Faces of Palestine

We were not in the Palestinian Territories for long, but I thought it still meaningful to do this post showing you some of the people we met in Arab Palestine. One of the aims of this blog is to be able to put a face on a place, and few places need this more than Palestine. Note the absence of rocks and molotov cocktails.

Children, Nablus


Older man, Nablus

“Arab” dress is uncommon in coastal and modern Palestine (cf. post of 10.13)

Aramaic-speaking Christian cobbler of Syrian origin, Bethlehem. More than 80 years old, he told us that to live in the West Bank is to “live in a prison.”

Young men, Ramallah. Ramallah, just outside of Jerusalem, is currently the commercial and logistical hub of the West Bank. The man with the Major League Baseball hat was a Palestinian-American visiting relatives, and greeted us with a double-take invoking, American-accented “How ya doin’?” The Jewish reverse-diaspora into Palestine has resulted in a massive diaspora of Arab Palestinians all over the world, and in our time in the Middle East we have met Palestinian refugees in Syria, Jordan and the Gulf, and from the U.S., Canada and Europe.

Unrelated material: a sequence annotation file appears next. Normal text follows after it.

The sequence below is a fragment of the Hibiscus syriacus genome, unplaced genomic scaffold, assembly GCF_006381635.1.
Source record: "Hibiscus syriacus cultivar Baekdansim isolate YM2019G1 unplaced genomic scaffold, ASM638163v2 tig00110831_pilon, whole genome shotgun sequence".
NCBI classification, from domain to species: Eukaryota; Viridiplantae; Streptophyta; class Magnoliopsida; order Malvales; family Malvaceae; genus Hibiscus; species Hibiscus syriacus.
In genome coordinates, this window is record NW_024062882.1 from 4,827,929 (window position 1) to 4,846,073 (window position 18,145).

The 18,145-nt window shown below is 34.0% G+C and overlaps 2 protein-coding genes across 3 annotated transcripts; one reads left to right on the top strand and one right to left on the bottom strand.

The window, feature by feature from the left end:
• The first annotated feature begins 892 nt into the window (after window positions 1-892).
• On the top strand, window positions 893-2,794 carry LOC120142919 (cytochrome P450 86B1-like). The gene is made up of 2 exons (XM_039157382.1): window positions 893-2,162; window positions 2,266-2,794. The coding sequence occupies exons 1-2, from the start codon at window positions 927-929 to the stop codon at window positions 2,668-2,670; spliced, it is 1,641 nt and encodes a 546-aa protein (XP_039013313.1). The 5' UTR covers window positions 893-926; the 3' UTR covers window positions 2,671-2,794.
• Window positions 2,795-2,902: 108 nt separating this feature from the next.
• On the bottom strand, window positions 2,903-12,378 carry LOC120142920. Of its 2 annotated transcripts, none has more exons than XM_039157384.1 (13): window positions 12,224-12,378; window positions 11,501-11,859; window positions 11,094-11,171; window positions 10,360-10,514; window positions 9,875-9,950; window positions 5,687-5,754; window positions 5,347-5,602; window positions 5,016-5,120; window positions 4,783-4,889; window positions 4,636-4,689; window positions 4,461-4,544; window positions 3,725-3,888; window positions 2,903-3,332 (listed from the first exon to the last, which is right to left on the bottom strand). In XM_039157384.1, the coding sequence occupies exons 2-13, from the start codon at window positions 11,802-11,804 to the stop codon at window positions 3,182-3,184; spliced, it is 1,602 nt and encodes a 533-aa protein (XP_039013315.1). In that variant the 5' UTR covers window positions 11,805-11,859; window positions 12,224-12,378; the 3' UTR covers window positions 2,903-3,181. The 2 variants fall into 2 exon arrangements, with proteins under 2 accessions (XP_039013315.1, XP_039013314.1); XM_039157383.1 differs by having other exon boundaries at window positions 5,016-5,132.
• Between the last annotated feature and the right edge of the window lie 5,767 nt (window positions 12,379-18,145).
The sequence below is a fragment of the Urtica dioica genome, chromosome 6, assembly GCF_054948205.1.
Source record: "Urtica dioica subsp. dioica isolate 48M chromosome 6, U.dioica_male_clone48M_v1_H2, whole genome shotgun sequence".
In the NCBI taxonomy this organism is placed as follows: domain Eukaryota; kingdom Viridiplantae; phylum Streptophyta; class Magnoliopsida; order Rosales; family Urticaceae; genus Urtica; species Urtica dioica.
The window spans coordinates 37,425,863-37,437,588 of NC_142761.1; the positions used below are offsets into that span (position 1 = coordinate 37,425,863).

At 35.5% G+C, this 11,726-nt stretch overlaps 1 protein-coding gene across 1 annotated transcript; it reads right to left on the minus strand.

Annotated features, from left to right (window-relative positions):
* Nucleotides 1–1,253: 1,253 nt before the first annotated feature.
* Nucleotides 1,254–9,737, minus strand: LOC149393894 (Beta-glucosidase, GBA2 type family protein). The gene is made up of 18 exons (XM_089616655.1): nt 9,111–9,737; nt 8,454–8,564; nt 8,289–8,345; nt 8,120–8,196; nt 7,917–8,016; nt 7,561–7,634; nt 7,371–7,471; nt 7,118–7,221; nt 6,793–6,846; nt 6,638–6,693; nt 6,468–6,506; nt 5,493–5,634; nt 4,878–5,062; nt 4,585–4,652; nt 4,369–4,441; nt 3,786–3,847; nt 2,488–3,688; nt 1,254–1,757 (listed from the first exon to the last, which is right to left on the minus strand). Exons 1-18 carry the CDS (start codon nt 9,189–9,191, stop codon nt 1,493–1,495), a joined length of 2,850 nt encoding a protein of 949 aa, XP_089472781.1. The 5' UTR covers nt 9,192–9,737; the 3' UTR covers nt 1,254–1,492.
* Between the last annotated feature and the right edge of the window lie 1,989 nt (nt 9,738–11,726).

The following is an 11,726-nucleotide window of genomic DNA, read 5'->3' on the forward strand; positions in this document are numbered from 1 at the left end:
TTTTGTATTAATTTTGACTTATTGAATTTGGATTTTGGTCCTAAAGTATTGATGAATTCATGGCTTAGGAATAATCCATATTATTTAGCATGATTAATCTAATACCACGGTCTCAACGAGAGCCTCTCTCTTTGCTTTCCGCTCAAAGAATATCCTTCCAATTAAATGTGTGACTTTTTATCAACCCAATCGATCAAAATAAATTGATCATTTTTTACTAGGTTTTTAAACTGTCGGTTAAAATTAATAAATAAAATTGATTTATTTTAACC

A Samaritan. A good one? Certainly seemed nice enough. The Samaritans form a “sect” of Judaism, and are now citizens of Israel, but have lived peacefully among the Palestinian Arabs for many hundreds of years.

Muslims of African descent, Jerusalem. These children are part of a community of 2000 or so Palestinians of African descent–principally Senegal, Niger, Chad and Sudan–who live in the Old City of Jerusalem near the Temple Mount. Many families have lived in Jerusalem for some 150 years.

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